Skip to main content Smithsonian Institution

Search Results

Collections Search Center
3 documents - page 1 of 1

Myron Bement Smith Collection

Creator:
Smith, Myron Bement, 1897-1970  Search this
Source:
Blake, Marion Elizabeth  Search this
Names:
Aga-Oglu, Mehmet, 1896-1949  Search this
Ettinghausen, Richard  Search this
Field, Henry  Search this
Herzfeld, Ernst, 1879-1948  Search this
Kuban, Dogan  Search this
Moe, Henry Allen  Search this
Pope, Arthur Upham, 1881-1969  Search this
Former owner:
Blake, Marion Elizabeth  Search this
Extent:
192 Linear feet
Type:
Collection descriptions
Archival materials
Date:
circa 1910-1970
Summary:
The Myron Bement Smith collection consists of two parts, the papers of Myron Bement Smith and his wife Katharine and the Islamic Archives. It contains substantial material about his field research in Italy in the 1920s and his years working on Islamic architecture in Iran in the 1930s. Letters describe the milieu in which he operated in Rochester NY and New York City in the 1920s and early 1930s; the Smiths' life in Iran from 1933 to 1937; and the extensive network of academic and social contacts that Myron and Katharine developed and maintained over his lifetime. The Islamic Archives was a project to which Smith devoted most of his professional life. It includes both original materials, such as his photographs and notes, and items acquired by him from other scholars or experts on Islamic art and architecture. Smith intended the Archives to serve as a resource for scholars interested in the architecture and art of the entire Islamic world although he also included some materials about non-Islamic architecture.
Scope and Contents:
The Myron Bement Smith Collection consists of two parts, the papers of Myron Bement Smith and his wife Katharine and the Islamic Archives. The papers include some biographic material about Myron but little about his wife. Information on his academic and professional experience is sketchy and his diaries and appointment books often contain only sporadic entries. The papers contain substantial material about his field research in Italy in the 1920s and his years working on Islamic architecture in Iran in the 1930s. Correspondence comprises the largest and most potentially useful part of the papers. Letters describe the milieu in which he operated in Rochester, NY and New York City in the 1920s and early 1930s; the Smiths' life in Iran from 1933 to 1937; and the extensive network of academic and social contacts that Myron and Katharine developed and maintained over his lifetime.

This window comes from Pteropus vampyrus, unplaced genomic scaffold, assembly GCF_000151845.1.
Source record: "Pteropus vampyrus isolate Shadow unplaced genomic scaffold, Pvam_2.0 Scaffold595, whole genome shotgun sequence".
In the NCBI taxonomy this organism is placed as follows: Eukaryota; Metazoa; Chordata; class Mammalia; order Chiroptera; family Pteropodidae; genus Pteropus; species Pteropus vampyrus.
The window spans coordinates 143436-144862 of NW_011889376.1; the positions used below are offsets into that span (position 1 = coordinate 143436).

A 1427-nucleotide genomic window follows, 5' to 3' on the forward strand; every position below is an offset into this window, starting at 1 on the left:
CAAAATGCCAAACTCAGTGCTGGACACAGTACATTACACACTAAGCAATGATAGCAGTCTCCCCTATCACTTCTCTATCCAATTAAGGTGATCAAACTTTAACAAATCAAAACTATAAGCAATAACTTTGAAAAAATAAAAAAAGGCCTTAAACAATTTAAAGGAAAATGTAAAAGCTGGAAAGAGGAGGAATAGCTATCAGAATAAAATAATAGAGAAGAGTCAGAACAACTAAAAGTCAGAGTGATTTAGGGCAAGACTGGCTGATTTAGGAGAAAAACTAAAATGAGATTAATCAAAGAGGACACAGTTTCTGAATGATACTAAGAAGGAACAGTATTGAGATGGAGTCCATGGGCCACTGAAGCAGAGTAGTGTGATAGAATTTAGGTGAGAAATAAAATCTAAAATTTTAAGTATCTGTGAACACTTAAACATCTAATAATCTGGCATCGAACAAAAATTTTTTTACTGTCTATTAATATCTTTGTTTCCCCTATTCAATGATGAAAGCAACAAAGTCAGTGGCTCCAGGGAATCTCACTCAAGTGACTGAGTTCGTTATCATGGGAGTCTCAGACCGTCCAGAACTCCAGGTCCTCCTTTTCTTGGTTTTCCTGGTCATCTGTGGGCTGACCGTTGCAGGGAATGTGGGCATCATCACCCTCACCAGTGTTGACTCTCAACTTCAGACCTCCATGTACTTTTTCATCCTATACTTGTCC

The Islamic Archives, formally entitled The Archive for Islamic Culture and Art, was a project to which Smith devoted most of his professional life. It includes both original materials, such as his photographs and notes, and items acquired by him from other scholars or experts on Islamic art and architecture. Most of the latter consists of photographs and slides. Smith intended the Archives to serve as a resource for scholars interested in the architecture and art of the entire Islamic world although he also included some materials about non-Islamic architecture. The core collection of the Archives consists of Smith's original photographs and architectural sketches of Iranian Islamic monuments made during his field research in the 1930s. He meticulously photographed the interior and exterior of monuments, including their decorative detail. Some of the photographic materials subsequently loaned, purchased, or donated to the Archives may enable scholars to document sites over time but in many cases the materials are poorly preserved or reproduced. A notable exception to this is the glassplate negatives and prints of 19th century Iranian photographer Antoin Sevruguin.
Arrangement:
The collection is arranged into 2 major series with further subseries. A third series inventories the outsized and miscellaneous materials.

Series 1: Papers

Subseries 1.1: Biographic Materials

Subseries 1.2: Professional Experience

Subseries 1.3: Notebooks, Journals and Appointment Books

Subseries 1.4: Correspondence

Subseries 1.5: Published and Unpublished Materials

Subseries 1.6: Italy Research 1925, 1927-1928

Subseries 1.7: Iran Research 1933-1937

Subseries 1.8: Katharine Dennis Smith Papers and Correspondence